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Peter DICKINSON (b. 1934)
A Cambridge Postlude (1953) [2:45]
Prelude (1954) [2:55]
Postlude on “Adeste Fideles” (1954) [2:31]
Prelude on “Song 46” (1954/5) [2:42]
Prelude on “Song 20” (1954/5) [2:27]
Prelude on “Song 34” (1954/5) [2:49]
Toccata (1955) [3:20]
Meditation on “Murder in the Cathedral” (1958) [5:26]
Study in Pianissimo (1959) [3:21]
Dirge (1963) [4:09]
Three Statements (1964) [6:38]
Carillon (1964) [3:41]
Paraphrase I (1967) [15:16]
Blue Rose Variations (1985) [15:44]
Millennium Fanfare (1999) [2:48]
Jennifer Bate (organs of St John’s Duncan Terrace, St James’s Muswell Hill and St Dominic’s Priory)
rec. 10 May 1982 (St James’s), 17 July 2004 (St Dominic’s) and 21-22 November 2007 (St John’s)
NAXOS 8.572169 [77:42]
Experience Classicsonline

I must admit that I did not know that Peter Dickinson had composed such a large output of organ music before receiving this generously filled release. These works were composed between 1953 and 1999, thus spanning his whole composing career although there has been a rather long gap between Paraphrase I (1967) and Blue Rose Variations (1985) and then Millennium Fanfare (1999). One must also mention the Organ Concerto (1971) recorded by Jennifer Bate with the BBC Symphony Orchestra conducted by David Atherton (EMI, now re-issued on Albany) and Fanfares and Elegies (1967 - organ and brass), the latter remaining unrecorded at the time of writing.

Most of the pieces are fairly short and consist in the fairly traditional preludes, postludes and toccatas that one often finds in such repertoire. However, there are two substantial works here that by far exceed the organ loft: Blue Rose Variations written for Jennifer Bate in 1985 and Paraphrase I composed in 1967.

It would be idle to go into many comments about most of these works. Suffice to say that the earliest works, roughly from the very early but attractive A Cambridge Postlude (1953) up to the Meditation on “Murder in the Cathedral” (1958), may still be regarded as being in a fairly traditional mould although Dickinson’s personal touch may already be detected here and there in these early works. The lively Toccata of 1955 has become a favourite of mine for the music is full of rhythmic vitality and joyful energy that sometimes bring the late William Mathias to mind. These early works, however, are all superbly crafted and some of them have become popular. On the other hand, I find it hard to understand why the three Preludes on Gibbons’ Songs have never been published and apparently rarely played. They make a fine triptych that repays repeat hearings. In 1958 Dickinson went to New York for three years and was then in touch with many American composers who may have had some influence on his music-making. Study in Pianissimo (1959) is the only organ work that he composed in the States. The music uses elements of serial technique and, thus, contrasts with the earlier works that still belonged to the so-called cathedral tradition. Even so, Dickinson never became a strict serialist in any way. Later works, too, keep moving from that tradition by incorporating elements that Dickinson might have gleaned from Messiaen. The Three Statements may also be singled out for they display some more formal freedom inherited from improvisation.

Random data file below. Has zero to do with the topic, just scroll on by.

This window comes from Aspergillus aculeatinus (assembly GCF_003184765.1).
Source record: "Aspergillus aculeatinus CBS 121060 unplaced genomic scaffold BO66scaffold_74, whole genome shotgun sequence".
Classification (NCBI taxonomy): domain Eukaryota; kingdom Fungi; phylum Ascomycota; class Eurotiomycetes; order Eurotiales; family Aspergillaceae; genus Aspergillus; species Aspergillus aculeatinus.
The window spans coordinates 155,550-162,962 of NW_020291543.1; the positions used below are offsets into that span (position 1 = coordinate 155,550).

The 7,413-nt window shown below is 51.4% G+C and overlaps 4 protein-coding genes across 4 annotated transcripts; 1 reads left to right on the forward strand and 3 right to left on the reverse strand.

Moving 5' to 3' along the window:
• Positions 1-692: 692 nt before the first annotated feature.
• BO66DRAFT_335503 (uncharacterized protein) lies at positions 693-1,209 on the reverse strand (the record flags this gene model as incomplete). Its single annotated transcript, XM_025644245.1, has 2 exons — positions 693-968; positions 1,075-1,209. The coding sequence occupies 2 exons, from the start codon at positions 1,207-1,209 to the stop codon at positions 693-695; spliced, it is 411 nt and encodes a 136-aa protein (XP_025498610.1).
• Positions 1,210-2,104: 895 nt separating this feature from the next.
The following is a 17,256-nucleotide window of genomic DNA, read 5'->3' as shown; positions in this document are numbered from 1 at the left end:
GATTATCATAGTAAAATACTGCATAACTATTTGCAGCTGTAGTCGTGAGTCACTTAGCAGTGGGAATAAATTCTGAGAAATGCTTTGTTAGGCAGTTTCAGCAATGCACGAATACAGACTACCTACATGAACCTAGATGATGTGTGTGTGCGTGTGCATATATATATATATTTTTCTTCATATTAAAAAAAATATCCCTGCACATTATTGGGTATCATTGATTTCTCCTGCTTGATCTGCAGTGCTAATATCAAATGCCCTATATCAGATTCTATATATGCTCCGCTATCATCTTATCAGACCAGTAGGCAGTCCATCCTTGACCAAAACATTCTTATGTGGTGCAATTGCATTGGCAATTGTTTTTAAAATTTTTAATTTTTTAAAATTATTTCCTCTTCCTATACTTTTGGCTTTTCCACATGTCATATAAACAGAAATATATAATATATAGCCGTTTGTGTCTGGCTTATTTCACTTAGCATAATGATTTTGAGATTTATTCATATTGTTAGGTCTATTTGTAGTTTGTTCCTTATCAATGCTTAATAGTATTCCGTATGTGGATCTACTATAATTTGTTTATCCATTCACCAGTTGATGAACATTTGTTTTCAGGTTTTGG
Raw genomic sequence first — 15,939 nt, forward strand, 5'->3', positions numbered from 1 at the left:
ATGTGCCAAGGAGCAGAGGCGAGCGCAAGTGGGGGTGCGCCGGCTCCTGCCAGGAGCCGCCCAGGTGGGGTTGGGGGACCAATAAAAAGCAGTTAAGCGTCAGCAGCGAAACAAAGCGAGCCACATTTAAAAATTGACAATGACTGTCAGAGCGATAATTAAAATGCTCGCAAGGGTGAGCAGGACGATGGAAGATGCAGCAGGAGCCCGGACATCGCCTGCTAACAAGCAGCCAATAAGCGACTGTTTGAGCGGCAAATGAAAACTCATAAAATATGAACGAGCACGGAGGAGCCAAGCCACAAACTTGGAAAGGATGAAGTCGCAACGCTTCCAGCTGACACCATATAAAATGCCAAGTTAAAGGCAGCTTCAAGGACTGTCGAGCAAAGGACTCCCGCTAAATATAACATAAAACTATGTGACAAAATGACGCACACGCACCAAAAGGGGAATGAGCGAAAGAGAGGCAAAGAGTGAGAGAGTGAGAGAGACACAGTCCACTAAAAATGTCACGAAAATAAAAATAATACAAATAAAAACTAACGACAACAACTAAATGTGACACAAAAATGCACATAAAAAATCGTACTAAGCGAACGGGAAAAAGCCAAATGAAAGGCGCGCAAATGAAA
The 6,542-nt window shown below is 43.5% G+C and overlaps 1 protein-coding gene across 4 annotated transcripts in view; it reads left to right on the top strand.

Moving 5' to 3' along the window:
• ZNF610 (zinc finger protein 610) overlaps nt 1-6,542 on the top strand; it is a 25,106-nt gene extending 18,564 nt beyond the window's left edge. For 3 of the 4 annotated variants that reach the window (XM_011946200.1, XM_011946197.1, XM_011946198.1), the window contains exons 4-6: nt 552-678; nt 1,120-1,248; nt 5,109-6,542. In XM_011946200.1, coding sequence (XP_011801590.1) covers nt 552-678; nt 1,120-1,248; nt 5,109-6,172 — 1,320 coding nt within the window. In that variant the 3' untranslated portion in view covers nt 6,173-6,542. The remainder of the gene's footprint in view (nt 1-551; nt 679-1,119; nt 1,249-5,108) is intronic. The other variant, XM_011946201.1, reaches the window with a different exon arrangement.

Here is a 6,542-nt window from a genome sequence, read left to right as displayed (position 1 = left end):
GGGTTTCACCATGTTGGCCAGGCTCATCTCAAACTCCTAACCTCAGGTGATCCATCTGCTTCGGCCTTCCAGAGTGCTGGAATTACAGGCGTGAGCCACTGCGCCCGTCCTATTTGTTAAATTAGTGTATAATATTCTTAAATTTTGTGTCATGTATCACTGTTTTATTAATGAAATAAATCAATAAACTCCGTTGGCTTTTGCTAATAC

A few words need to be said, too, about the more substantial works, of which Paraphrase I is the earliest composed in 1967 and based on a motet John (1963) to words by Thomas Blackburn. It consists of ten short sections of quite contrasted character. MacDowell’s piano piece To a Wild Rose seems to have exerted some fascination on Peter Dickinson who composed (at least) three pieces based on it: Blue Rose (1979 - piano), Wild Rose Rag (1985 - piano) and the substantial Blue Rose Variations composed for Jennifer Bate. In this fairly recent work Dickinson’s full maturity is given free rein. These variations inhabit hugely contrasted moods and atmospheres, sometimes turning the organ into a barrel organ. “Variation 6 has been regarded an orgy of secularity invading the once sacred organ loft” (Peter Dickinson). This might also be said of several other variations. Paraphrase I and Blue Rose Variations are major works that definitely deserve to be heard more often.

This well-filled release concludes with Dickinson’s latest organ work Millennium Fanfare written for Keith Bond at Aldeburgh Parish Church. The music is partly based on the opening chords of Dickinson’s Organ Concerto and on “trumpet passages based on the musical letters found in the name Aldeburgh”. This is a brief but imposing and at times rather terrifying work.

Need I say that Jennifer Bate plays superbly throughout this programme? She had already been associated with some of these works and was the dedicatee of Blue Rose Variations, so that her readings always strike the right balance between immaculate organ playing and superb musicality. One has to keep in mind that she is also a far from inconsiderable composer in her own right. Some of these recordings were made in 1982 at St James’s Muswell Hill and still sound remarkably well. By the way I cannot remember whether they were originally released then or not.

Peter Dickinson’s organ music is superbly crafted but also quite varied and attractive so that this generously filled release should appeal to anyone willing to explore some more recent, though by no means intractable organ music. Definitely not for organ buffs only.

Hubert Culot


 


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